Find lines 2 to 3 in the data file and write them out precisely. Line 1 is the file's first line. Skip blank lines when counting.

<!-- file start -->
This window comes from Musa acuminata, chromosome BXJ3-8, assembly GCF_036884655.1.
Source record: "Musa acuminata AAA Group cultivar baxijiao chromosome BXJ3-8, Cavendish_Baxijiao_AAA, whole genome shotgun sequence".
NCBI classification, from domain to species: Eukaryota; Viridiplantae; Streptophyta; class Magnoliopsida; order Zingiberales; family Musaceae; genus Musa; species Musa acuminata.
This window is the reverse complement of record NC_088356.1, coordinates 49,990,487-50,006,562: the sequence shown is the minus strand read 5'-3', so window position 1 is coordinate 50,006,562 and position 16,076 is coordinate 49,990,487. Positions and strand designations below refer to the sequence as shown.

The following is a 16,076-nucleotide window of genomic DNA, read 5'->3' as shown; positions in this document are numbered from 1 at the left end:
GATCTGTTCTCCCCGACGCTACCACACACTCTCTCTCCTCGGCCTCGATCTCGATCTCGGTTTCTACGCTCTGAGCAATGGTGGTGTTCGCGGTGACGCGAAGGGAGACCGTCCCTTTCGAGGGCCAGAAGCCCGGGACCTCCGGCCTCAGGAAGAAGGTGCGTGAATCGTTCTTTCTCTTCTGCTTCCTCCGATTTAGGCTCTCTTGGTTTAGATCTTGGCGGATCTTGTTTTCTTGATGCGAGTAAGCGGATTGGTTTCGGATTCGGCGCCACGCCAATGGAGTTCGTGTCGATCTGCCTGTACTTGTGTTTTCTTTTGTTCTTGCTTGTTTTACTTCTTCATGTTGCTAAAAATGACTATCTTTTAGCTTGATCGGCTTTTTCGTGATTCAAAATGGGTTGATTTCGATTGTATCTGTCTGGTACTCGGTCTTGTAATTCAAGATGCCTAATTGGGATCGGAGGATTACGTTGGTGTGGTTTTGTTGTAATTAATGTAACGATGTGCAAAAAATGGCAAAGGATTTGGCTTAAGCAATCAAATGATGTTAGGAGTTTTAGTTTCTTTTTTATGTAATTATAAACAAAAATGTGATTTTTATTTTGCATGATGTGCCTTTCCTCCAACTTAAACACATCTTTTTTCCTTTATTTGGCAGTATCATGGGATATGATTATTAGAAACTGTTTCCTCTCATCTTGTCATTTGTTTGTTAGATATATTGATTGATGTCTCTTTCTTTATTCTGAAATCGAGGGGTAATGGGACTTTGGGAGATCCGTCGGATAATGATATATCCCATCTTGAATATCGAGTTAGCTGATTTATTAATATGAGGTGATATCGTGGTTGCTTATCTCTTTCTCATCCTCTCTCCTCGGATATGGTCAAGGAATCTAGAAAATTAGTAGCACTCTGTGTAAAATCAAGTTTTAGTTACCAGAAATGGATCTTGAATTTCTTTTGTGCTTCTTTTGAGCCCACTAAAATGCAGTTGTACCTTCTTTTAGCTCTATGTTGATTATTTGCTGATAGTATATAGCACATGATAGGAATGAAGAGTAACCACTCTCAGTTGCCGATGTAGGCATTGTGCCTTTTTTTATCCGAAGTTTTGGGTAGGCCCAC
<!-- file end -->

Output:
Source record: "Musa acuminata AAA Group cultivar baxijiao chromosome BXJ3-8, Cavendish_Baxijiao_AAA, whole genome shotgun sequence".
NCBI classification, from domain to species: Eukaryota; Viridiplantae; Streptophyta; class Magnoliopsida; order Zingiberales; family Musaceae; genus Musa; species Musa acuminata.